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A new exhibition on Audrey Hepburn, followed by afternoon tea in London

Portraits of a life less Audrey

Before Audrey Hepburn became one of the most photographed faces of all time, she was just another chorus girl in London’s West End – so it’s fitting that, six decades later, the district should host a blockbuster exhibition devoted to her image. Opening at the National Portrait Gallery this month, Audrey Hepburn: Portraits of an Icon explores the life and career of the actress and fashion muse through more than 70 photographic works, from classic prints by Cecil Beaton to rarely seen material lent from the personal collection of her two sons, Sean Hepburn Ferrer and Luca Dotti. Although there’s an abundance of photographs taken at the height of her fame in the ’50s and ’60s, the collection also gives its audience more intimate glimpses of the star – Audrey, aged 13, snapped at a ballet recital, or windswept and walking a dog in Richmond Park. As any attempt to have breakfast at Tiffany’s is likely to result in odd looks or forcible eviction, those seeking post-exhibition sustenance should head instead to nearby Sketch for afternoon tea. Elegant finger sandwiches, playful cakes and coupes of champagne are served in a ravishing dining room, its pinkness offset with risqué original drawings by artist David Shrigley.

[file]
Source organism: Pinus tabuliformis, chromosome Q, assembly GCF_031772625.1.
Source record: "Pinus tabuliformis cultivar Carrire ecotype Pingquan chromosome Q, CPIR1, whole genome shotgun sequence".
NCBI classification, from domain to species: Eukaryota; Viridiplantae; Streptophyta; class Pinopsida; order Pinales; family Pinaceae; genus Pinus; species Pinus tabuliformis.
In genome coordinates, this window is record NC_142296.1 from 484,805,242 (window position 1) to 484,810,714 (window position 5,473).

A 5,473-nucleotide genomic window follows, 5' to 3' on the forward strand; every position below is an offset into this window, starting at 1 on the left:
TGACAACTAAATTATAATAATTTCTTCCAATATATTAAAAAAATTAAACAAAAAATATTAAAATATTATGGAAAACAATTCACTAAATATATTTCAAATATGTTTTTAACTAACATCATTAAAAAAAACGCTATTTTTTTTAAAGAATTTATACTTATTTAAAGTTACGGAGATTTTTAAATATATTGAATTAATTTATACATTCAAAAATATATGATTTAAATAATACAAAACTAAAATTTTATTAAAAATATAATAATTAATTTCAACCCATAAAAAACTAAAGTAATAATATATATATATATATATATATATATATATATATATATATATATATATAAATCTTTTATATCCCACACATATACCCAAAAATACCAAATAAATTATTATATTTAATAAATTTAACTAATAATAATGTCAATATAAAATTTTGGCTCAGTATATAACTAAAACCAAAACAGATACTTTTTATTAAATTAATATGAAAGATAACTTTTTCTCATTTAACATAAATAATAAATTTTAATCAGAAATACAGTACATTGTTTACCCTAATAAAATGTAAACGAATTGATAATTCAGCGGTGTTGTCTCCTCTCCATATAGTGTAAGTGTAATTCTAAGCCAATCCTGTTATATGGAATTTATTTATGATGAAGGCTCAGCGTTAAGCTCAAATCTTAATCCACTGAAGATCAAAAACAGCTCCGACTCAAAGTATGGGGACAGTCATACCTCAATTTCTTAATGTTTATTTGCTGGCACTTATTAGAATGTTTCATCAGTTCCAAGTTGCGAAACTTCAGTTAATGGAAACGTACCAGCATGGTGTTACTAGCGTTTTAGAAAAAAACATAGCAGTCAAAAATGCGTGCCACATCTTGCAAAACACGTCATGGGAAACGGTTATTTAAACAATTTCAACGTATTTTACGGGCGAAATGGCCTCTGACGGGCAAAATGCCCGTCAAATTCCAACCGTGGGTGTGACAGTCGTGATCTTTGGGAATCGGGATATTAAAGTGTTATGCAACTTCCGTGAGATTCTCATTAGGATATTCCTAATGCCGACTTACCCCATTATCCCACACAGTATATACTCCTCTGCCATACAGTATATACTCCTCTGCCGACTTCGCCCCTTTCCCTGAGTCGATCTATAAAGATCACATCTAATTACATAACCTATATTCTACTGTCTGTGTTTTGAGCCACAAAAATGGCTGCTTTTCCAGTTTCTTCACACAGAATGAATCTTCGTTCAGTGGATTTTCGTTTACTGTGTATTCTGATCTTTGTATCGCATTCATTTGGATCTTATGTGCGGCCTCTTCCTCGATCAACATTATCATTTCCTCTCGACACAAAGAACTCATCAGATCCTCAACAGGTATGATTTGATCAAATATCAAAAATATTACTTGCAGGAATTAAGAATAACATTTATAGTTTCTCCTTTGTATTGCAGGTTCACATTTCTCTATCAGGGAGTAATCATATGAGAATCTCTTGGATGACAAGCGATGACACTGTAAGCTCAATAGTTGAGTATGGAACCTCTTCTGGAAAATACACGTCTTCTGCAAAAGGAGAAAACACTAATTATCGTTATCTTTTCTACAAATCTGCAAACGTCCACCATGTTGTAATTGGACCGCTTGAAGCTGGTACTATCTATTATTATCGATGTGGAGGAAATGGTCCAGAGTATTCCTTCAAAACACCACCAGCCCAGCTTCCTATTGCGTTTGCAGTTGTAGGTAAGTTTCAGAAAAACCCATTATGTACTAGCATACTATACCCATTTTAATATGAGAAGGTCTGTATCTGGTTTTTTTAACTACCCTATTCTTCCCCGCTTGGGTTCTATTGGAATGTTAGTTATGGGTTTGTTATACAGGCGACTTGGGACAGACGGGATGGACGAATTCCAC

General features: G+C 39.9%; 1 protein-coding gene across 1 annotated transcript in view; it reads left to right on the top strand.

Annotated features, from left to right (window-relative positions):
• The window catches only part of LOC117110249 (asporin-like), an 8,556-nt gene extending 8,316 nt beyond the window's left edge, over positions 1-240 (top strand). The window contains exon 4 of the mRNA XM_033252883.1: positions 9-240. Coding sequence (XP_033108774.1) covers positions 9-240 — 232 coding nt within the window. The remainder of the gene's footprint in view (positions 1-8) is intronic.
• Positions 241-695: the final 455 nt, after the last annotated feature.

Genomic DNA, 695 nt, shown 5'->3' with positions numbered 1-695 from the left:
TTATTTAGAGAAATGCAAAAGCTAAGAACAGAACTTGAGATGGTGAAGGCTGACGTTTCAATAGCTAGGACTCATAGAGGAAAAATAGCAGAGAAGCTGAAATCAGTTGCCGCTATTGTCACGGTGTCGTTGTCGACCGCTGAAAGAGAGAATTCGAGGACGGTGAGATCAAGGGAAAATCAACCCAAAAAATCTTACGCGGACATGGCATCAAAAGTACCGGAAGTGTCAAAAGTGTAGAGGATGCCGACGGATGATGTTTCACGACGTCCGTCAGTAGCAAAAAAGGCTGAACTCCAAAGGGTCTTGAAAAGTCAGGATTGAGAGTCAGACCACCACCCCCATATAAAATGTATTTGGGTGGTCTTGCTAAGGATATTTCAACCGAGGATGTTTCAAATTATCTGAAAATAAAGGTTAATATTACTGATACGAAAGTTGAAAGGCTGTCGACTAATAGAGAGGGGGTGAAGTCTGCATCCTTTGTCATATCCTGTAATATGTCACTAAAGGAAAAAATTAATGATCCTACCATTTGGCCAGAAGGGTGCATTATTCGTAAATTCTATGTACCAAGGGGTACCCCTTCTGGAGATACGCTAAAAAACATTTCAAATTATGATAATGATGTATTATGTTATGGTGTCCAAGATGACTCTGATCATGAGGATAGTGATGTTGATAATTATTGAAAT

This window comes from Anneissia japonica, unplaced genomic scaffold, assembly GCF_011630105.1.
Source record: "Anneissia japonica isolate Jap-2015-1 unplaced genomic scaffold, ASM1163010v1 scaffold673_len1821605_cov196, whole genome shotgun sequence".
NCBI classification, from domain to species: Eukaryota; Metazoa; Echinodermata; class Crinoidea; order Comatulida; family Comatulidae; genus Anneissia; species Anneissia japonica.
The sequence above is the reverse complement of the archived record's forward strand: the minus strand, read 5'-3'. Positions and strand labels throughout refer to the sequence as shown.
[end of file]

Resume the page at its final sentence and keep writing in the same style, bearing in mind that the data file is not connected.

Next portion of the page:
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Find the complete article and many more in this issue of Lonely Planet - August 2015
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